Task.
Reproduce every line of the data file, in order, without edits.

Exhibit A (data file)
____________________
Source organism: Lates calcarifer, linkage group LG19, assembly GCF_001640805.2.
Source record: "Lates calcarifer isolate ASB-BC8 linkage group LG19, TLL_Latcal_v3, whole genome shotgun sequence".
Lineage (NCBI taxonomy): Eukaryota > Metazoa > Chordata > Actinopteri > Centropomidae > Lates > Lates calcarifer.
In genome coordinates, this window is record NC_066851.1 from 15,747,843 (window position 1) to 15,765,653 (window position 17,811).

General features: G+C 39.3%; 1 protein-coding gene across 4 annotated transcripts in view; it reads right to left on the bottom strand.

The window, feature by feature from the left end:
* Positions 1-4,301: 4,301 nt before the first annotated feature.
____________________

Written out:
Source organism: Lates calcarifer, linkage group LG19, assembly GCF_001640805.2.
Source record: "Lates calcarifer isolate ASB-BC8 linkage group LG19, TLL_Latcal_v3, whole genome shotgun sequence".
Lineage (NCBI taxonomy): Eukaryota > Metazoa > Chordata > Actinopteri > Centropomidae > Lates > Lates calcarifer.
In genome coordinates, this window is record NC_066851.1 from 15,747,843 (window position 1) to 15,765,653 (window position 17,811).

General features: G+C 39.3%; 1 protein-coding gene across 4 annotated transcripts in view; it reads right to left on the bottom strand.

The window, feature by feature from the left end:
* Positions 1-4,301: 4,301 nt before the first annotated feature.